With its myriad benefits, the Internet of Things (IoT) holds great promise, usually touted for the world-changing impact the applications will have. But for the engineers who are on the front lines developing the miniature sensors, components, and systems that make up these devices, it’s kind of, well, a nightmare.
Pete Smith, Senior Manager Product Knowledge for TE Sensor Solutions, has been in the sensor industry long enough to “know where all the bodies are buried.” He says that he cannot remember a time when the pressure has been as great as it now to reduce the size of sensors, and it’s being driven in large part by the IoT.
“You remember the size of the first Motorola phone? They called it the brick, because it was the size of a brick. And in retrospect, it really didn’t have very many features,” said Smith. “With the evolution of the technology, everything is getting smaller now and more feature-rich. Designers are suddenly realizing that they don’t have the room for all these sensors to do what they want to do with their product, and so they are coming to us to help them figure something out.”
That’s good for companies like TE Connectivity, because as every engineer knows smart companies are driven not by cool ideas, but by customers and what customers want.
The perfect sensor, Smith said (presumably tongue-in-cheek), is one that consumes no space and no power. But since that’s not yet feasible, the company is doing the next best thing: Making sensors smaller by developing multi-sensor modules that feature more than one sensing capability in a single package and reducing the size of the packaging itself.
As an example, Smith pointed to an altimeter his company makes that is used in drone technology. “It’s in a tiny little package that measures only 3 x 3 x 2 mm, you can put 8 of them on your thumb nail,” he said.
The package contains a pressure sensor that measures atmospheric pressure, from which altitude information can be derived, and a microcontroller that processes the signals from the sensing elements and digitizes the data. “We were even able to throw in a temperature sensor without making the package any bigger,” Smith notes.
Not only are the sensors inside getting smaller, but the packaging that surrounds it is likewise shrinking. But as packaging gets smaller, it tends to be less robust and there is a limit to how thin the walls get before structural integrity is impacted.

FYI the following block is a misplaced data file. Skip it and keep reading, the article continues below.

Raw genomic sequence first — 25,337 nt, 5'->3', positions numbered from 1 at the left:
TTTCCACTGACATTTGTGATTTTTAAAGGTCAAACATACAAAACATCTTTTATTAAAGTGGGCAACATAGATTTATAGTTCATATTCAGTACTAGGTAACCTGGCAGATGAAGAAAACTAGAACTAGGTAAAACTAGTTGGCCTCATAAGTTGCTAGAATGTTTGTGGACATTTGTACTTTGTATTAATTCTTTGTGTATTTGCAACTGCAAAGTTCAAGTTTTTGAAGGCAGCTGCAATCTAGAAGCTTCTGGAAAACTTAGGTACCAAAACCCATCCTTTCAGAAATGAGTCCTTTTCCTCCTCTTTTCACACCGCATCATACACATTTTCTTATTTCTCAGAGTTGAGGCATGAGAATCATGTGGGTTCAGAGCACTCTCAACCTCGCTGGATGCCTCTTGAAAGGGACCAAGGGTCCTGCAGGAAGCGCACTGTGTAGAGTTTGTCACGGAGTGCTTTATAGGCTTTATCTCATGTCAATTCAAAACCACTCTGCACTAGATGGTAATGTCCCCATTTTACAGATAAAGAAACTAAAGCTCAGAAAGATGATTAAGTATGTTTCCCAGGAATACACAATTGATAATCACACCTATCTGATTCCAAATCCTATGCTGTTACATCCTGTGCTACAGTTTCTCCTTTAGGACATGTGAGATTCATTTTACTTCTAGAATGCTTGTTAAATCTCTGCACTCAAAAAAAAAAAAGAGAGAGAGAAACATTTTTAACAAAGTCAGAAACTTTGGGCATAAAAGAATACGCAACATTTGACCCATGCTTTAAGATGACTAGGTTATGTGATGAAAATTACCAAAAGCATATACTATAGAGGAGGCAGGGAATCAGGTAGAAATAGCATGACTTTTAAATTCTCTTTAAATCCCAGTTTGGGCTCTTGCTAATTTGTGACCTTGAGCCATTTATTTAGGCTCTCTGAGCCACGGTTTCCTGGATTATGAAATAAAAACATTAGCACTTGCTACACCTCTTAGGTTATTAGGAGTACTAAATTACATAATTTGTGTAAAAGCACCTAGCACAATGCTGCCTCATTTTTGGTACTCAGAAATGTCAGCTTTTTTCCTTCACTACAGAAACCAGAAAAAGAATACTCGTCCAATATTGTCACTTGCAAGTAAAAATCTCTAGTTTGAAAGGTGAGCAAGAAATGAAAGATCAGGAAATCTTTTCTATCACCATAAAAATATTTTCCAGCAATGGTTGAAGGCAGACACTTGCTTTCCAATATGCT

“The challenge is that at the same time customers want smaller packages, they are also asking for more robust products, which isn’t surprising because many IoT applications require sensors—which can be very delicate--be put into unfriendly places,” explained Smith.
As an example, Smith pointed to an application where the company’s altimeter has to be exposed to the outside environment, which means it is exposed to everything else in the atmosphere—from dust and pollen, to water, rain, and snow. It’s a cruel world.
Requirements like this have led to a migration away from standard, off-the-shelf polymers to the use of more exotic materials such as filled polymers or titanium, which are both strong and lightweight, for packaging. In some cases, the material might also be called upon to perform double duty—for example if the electronics need electromagnetic shielding, the packaging might be designed to provide both structural integrity and EMI protection.
Smith said that kind of creative thinking has been central to the sensor design work he has done over the years. “Many years ago, when I was a product development engineer, the engineering department had an edict that in order to get efficiency gains, every component had to do two things,” he said.
TE Connectivity's smallest sensor is only slightly smaller than your average ladybug.
As for just how miniature can sensors can get, Smith is confident engineers will come up with more clever innovations. But a limiting factor today may surprise you: Smith noted that if you take a miniature sensor that is typically mounted to a PCB and turn it upside down, you’ll note that the solder pads are generally one of the larger parts of the assembly now.